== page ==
A Brief Breakdown of Cognitive Behavioural Therapy (CBT)

Published on 22/03/2024 by admin

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Last modified 22/03/2024

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You might have heard the term Cognitive Behavioural Therapy (or CBT) thrown around more readily as we become more aware of the respective benefits of various methods of therapy.

Is there a strong focus on thoughts, attitudes and behaviours? Yes. Is it a Freudian analysis of the childhood events that have had a subconscious impact on those thoughts, attitudes and behaviours? Not quite.

Cognitive Behavioural Therapy, or CBT for short, is based on the relationship between thoughts and behaviour. CBT aims to reshape dysfunctional cognition and maladaptive behaviours through the intentional reframing of one’s attitudes, including breaking down automatic thoughts and counterproductive reactions.

While the origins of Cognitive Behavioural Therapy can be traced all the way back to 1913, CBT continues to be implemented as a successful short-term mode of therapy across clinical psychology today, depending on the patient and their unique mental health conditions.

CBT is often recommended for a range of mental health conditions that include depression, anxiety, eating disorders, chronic pain, post-traumatic stress disorder (or PTSD), anger management, obsessive-compulsive disorder (or OCD), marital or relationship crises and even schizophrenia.

If the idea of implementing CBT in a clinical setting sounds worthwhile, postgraduate psychology courses will aid you to pivot careers in becoming a professional psychologist or related mental healthcare provider.   

What does CBT involve?

 CBT is a culmination of both behavioural therapy and cognitive or psychotherapy.

Behavioural therapy involves teaching more helpful behaviours and discouraging counterproductive behaviour. For example, a socially anxious person may be taught conversational skills that they are able to implement at informal social gatherings. This learnt behaviour is a practical method to help them and their unique circumstances.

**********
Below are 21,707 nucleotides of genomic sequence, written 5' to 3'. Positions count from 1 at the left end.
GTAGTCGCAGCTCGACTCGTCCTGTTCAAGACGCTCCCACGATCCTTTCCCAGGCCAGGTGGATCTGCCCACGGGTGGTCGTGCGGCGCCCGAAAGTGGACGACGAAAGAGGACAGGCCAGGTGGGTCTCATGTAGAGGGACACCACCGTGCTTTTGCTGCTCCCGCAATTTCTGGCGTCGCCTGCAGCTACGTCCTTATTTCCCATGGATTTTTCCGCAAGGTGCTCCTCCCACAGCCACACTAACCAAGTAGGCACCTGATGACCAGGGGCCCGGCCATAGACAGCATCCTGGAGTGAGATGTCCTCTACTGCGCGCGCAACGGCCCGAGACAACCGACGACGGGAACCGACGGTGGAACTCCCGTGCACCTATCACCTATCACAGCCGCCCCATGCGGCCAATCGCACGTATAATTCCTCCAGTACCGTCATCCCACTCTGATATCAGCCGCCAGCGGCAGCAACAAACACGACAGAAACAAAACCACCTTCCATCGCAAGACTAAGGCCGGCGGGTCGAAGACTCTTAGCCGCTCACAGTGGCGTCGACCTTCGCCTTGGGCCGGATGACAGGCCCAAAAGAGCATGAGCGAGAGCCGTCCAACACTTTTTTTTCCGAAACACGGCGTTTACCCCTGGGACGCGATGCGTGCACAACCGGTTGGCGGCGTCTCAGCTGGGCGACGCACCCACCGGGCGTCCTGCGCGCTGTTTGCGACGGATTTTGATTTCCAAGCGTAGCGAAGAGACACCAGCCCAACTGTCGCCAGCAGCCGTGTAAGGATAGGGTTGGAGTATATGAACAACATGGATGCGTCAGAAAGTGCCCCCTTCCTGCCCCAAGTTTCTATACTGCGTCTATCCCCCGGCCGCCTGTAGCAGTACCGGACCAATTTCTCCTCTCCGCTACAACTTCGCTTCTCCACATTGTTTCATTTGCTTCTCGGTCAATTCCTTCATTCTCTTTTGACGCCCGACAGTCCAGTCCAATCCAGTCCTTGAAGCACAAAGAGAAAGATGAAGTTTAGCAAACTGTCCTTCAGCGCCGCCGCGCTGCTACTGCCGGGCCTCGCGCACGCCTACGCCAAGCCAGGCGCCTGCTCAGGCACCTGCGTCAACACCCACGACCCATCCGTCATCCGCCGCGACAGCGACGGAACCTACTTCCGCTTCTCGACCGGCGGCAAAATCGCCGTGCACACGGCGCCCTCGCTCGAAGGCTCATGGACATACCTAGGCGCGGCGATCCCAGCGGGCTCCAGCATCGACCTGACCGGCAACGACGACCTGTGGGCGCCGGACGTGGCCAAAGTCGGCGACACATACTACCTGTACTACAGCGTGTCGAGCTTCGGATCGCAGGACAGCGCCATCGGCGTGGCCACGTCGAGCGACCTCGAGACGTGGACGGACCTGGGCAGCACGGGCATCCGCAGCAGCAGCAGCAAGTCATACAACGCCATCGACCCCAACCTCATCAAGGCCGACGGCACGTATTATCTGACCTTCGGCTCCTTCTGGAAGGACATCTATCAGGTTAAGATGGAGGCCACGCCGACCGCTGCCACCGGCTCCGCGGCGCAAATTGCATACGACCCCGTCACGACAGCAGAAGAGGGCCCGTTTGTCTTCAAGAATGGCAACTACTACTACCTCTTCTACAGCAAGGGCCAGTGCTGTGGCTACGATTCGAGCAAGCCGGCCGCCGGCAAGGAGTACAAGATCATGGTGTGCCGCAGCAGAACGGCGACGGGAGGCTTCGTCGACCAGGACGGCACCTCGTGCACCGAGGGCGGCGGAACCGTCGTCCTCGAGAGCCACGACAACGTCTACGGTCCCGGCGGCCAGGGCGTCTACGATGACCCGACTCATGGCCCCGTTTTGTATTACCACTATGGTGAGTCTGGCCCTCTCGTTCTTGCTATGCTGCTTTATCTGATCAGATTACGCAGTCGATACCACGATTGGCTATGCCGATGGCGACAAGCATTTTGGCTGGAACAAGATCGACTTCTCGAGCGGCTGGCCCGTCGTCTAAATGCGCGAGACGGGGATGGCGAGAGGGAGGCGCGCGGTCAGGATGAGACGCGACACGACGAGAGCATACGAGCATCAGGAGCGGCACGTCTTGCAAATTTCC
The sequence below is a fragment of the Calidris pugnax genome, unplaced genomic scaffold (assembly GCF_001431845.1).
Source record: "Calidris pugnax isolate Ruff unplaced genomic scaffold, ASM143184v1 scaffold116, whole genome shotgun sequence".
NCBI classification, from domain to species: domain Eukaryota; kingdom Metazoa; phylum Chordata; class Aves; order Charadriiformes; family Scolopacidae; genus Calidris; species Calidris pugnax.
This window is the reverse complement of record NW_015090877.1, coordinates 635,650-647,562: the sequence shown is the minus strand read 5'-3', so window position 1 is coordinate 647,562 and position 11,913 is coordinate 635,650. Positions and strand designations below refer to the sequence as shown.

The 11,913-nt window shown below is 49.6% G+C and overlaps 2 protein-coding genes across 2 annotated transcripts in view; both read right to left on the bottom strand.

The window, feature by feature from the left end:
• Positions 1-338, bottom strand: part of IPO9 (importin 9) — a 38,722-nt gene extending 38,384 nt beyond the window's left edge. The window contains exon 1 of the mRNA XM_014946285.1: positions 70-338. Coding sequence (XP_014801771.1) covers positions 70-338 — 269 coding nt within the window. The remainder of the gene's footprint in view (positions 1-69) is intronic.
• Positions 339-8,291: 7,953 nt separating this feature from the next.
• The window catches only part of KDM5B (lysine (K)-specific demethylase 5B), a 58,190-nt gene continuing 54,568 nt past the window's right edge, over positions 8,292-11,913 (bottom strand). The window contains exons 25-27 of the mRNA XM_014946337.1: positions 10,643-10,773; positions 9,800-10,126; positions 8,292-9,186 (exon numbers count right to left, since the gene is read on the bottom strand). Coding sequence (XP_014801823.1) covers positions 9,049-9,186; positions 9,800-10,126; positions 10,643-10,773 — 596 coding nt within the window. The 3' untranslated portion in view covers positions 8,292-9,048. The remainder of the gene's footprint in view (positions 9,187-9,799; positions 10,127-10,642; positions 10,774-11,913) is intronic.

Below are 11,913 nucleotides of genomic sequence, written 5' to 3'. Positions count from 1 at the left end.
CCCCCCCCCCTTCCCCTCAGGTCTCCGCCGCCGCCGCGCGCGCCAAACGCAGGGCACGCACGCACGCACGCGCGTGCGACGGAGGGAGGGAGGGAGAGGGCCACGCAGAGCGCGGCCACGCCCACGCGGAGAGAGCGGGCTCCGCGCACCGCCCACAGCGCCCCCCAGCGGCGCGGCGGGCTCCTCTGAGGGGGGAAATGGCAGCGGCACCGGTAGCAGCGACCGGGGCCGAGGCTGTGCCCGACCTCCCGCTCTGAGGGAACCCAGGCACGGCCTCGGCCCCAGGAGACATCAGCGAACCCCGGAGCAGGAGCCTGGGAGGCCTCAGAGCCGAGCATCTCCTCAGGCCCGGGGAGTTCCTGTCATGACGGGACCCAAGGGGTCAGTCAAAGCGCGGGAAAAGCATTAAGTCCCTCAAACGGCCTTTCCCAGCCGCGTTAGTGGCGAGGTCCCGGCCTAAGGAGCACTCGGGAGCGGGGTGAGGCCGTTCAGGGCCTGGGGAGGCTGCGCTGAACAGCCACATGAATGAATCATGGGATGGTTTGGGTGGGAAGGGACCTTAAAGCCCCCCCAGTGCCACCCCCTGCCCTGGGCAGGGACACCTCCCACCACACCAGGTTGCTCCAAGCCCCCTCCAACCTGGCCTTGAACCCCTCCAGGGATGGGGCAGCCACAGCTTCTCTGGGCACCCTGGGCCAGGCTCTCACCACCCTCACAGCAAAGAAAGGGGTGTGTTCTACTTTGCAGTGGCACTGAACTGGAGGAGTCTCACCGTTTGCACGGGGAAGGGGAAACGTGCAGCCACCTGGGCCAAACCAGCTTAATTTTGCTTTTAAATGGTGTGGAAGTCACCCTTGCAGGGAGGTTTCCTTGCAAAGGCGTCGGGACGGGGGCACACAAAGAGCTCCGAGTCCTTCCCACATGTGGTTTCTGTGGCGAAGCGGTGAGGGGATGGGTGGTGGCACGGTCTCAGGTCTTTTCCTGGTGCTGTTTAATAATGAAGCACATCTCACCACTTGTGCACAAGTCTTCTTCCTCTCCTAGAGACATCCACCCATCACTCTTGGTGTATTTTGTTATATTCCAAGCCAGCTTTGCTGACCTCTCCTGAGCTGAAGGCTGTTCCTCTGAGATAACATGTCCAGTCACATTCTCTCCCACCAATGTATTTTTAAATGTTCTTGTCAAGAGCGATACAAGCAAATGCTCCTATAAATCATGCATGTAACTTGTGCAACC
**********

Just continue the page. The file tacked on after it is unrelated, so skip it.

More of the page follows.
Cognitive or psychotherapy involves changing the way you think about an issue that may be cause for concern. This includes an examination of attitudes and automatic mental reactions to various stimuli. For example, one might possess the belief that they are unworthy of love and respect. Cognitive therapy will examine that belief and its origins by seeking proof of its validity and establishing the roots of the misguided belief, such as through a traumatic childhood event. 

The success of CBT also amounts to the direct correlation between thoughts and behaviours. As such, changing the former often affects and determines a change in the latter.

How does CBT work?

CBT focuses on five areas seen as interconnected and affecting one another. These five areas are: situations, thoughts, emotions, physical feelings and behaviours. For example, how you feel about a particular situation can prompt both emotional and physical responses, resulting in a change in your behaviour. The entire process can become so automatic and this therefore forms the basis of a habit. The basic aim of CBT is to break the habit of negative thinking and its behavioural consequences.

What are the key concepts of CBT?

This form of psychological treatment centers on altering negative thought patterns to improve emotional well-being. Using techniques like exposure therapy and cognitive restructuring, CBT helps individuals challenge and change unhelpful beliefs, thus reducing anxiety and depression. Additionally, it encourages the development of personal coping strategies and problem-solving skills.

Which therapeutic techniques are used in CBT? 

Albert Ellis’ ABC technique continues to be utilised across CBT implementation today. The approach identifies and examines the first three steps in which someone might develop an irrational belief or cognitive distortion. A stands for Activating Event; an event that might have prompted a highly emotional response that may have lead to dysfunctional thinking, B is the beliefs; patients are encouraged to note all their beliefs or any negative thoughts that they’ve had as a direct result of the activating event, and C are the consequences; the resulting negative attitudes and behaviours that the event has caused. The B or beliefs serve as a bridge to the C or consequences in attitudes that have manifested as a result of the activating event.

Treatment methods also vary and can include Exposure Therapy, Journaling (to directly assess self-reflection on attitudes and behaviours, Mindfulness, Acceptance and Commitment Therapy (ACT) and Rescripting to name a few.

Cognitive Behavioural Therapy or CBT is a common and effective short-term method implemented in therapy. The practical approach focuses on the correlation between thoughts and behaviours, and the impact of mindfully changing thoughts and behaviours to break down automatic counterproductive habits. 

You can speak to your mental healthcare provider about CBT and how it may help you. If this is your first time accessing mental healthcare, speak to your GP about your symptoms and they may be able to offer you a subsidised Mental Health Treatment Plan.